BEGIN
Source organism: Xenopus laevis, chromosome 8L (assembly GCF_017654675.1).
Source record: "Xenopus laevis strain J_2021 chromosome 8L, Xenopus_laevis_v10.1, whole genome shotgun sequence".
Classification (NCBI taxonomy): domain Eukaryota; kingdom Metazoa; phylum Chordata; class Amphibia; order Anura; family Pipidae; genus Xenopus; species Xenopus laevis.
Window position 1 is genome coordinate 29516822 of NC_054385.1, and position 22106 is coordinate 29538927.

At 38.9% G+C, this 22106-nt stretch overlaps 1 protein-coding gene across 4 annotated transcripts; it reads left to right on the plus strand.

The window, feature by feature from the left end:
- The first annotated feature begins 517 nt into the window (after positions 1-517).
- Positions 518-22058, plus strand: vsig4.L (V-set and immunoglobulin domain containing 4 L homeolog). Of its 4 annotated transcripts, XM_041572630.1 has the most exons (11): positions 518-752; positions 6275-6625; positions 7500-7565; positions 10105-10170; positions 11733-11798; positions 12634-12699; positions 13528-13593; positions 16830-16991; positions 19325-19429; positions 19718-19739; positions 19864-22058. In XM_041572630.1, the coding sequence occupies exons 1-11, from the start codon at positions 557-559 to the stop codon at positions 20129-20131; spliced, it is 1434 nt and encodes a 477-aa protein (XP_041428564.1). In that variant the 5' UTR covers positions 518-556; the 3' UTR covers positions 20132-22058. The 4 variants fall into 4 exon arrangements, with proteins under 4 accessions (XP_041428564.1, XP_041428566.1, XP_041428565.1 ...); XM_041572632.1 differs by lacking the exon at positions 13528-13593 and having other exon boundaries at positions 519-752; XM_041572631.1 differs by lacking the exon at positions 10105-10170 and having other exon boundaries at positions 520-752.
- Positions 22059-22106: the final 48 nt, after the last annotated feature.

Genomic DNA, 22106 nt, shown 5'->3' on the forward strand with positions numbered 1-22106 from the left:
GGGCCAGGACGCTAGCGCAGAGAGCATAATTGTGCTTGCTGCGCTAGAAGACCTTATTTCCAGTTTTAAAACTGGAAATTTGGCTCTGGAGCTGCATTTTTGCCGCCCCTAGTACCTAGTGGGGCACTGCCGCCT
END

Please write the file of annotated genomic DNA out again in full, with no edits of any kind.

Source organism: Xenopus laevis, chromosome 8L (assembly GCF_017654675.1).
Source record: "Xenopus laevis strain J_2021 chromosome 8L, Xenopus_laevis_v10.1, whole genome shotgun sequence".
Classification (NCBI taxonomy): domain Eukaryota; kingdom Metazoa; phylum Chordata; class Amphibia; order Anura; family Pipidae; genus Xenopus; species Xenopus laevis.
Window position 1 is genome coordinate 29516822 of NC_054385.1, and position 22106 is coordinate 29538927.

At 38.9% G+C, this 22106-nt stretch overlaps 1 protein-coding gene across 4 annotated transcripts; it reads left to right on the plus strand.

The window, feature by feature from the left end:
- The first annotated feature begins 517 nt into the window (after positions 1-517).
- Positions 518-22058, plus strand: vsig4.L (V-set and immunoglobulin domain containing 4 L homeolog). Of its 4 annotated transcripts, XM_041572630.1 has the most exons (11): positions 518-752; positions 6275-6625; positions 7500-7565; positions 10105-10170; positions 11733-11798; positions 12634-12699; positions 13528-13593; positions 16830-16991; positions 19325-19429; positions 19718-19739; positions 19864-22058. In XM_041572630.1, the coding sequence occupies exons 1-11, from the start codon at positions 557-559 to the stop codon at positions 20129-20131; spliced, it is 1434 nt and encodes a 477-aa protein (XP_041428564.1). In that variant the 5' UTR covers positions 518-556; the 3' UTR covers positions 20132-22058. The 4 variants fall into 4 exon arrangements, with proteins under 4 accessions (XP_041428564.1, XP_041428566.1, XP_041428565.1 ...); XM_041572632.1 differs by lacking the exon at positions 13528-13593 and having other exon boundaries at positions 519-752; XM_041572631.1 differs by lacking the exon at positions 10105-10170 and having other exon boundaries at positions 520-752.
- Positions 22059-22106: the final 48 nt, after the last annotated feature.

Genomic DNA, 22106 nt, shown 5'->3' on the forward strand with positions numbered 1-22106 from the left:
GGGCCAGGACGCTAGCGCAGAGAGCATAATTGTGCTTGCTGCGCTAGAAGACCTTATTTCCAGTTTTAAAACTGGAAATTTGGCTCTGGAGCTGCATTTTTGCCGCCCCTAGTACCTAGTGGGGCACTGCCGCCT